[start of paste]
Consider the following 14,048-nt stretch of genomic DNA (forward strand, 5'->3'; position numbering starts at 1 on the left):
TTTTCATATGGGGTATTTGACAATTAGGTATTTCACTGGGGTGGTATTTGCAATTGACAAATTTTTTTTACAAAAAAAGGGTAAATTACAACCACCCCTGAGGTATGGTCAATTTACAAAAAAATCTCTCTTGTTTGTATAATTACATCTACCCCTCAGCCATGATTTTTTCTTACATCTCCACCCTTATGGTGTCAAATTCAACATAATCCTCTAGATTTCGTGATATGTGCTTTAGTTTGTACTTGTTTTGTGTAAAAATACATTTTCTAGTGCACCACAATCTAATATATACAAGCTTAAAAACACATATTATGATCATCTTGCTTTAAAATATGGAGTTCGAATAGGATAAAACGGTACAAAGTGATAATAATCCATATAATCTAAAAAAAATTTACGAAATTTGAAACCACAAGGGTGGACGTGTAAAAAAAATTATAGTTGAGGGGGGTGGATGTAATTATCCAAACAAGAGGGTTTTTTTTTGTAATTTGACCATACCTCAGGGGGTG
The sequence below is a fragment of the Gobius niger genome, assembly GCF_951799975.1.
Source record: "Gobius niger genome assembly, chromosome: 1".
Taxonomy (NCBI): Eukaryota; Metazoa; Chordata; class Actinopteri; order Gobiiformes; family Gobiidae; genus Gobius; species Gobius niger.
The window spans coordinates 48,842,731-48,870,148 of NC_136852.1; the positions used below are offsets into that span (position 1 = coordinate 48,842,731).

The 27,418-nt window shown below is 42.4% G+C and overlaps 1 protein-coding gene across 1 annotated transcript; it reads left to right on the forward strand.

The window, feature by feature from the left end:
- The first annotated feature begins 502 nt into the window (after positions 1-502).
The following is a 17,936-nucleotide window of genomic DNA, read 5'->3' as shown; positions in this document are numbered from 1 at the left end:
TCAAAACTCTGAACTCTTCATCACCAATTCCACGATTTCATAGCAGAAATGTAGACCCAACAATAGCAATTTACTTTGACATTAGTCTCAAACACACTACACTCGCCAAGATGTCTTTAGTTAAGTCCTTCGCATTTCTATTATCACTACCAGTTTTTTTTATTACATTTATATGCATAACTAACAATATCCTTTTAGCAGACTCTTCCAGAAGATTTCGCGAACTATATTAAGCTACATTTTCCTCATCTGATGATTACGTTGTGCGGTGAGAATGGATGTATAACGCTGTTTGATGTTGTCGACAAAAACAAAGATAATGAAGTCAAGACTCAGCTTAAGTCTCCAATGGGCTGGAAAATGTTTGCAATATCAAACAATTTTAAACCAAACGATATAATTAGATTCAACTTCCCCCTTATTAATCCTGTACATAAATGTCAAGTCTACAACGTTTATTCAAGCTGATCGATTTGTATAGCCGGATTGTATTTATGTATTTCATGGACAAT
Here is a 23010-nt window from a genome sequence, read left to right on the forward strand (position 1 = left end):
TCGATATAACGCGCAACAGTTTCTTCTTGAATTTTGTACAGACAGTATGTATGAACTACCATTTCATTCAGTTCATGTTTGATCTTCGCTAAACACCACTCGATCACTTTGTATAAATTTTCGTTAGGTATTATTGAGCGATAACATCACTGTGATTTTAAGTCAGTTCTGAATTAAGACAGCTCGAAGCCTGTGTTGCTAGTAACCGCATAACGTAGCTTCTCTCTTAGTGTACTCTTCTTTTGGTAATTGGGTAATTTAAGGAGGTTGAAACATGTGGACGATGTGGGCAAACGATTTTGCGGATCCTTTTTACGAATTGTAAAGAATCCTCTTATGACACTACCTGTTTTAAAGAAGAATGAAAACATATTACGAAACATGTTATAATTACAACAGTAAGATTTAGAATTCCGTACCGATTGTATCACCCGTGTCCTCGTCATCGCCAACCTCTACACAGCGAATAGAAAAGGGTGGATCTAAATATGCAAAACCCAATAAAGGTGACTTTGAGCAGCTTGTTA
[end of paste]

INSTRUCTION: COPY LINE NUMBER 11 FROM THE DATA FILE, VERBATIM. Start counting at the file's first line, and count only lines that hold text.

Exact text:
TCAAAACTCTGAACTCTTCATCACCAATTCCACGATTTCATAGCAGAAATGTAGACCCAACAATAGCAATTTACTTTGACATTAGTCTCAAACACACTACACTCGCCAAGATGTCTTTAGTTAAGTCCTTCGCATTTCTATTATCACTACCAGTTTTTTTTATTACATTTATATGCATAACTAACAATATCCTTTTAGCAGACTCTTCCAGAAGATTTCGCGAACTATATTAAGCTACATTTTCCTCATCTGATGATTACGTTGTGCGGTGAGAATGGATGTATAACGCTGTTTGATGTTGTCGACAAAAACAAAGATAATGAAGTCAAGACTCAGCTTAAGTCTCCAATGGGCTGGAAAATGTTTGCAATATCAAACAATTTTAAACCAAACGATATAATTAGATTCAACTTCCCCCTTATTAATCCTGTACATAAATGTCAAGTCTACAACGTTTATTCAAGCTGATCGATTTGTATAGCCGGATTGTATTTATGTATTTCATGGACAAT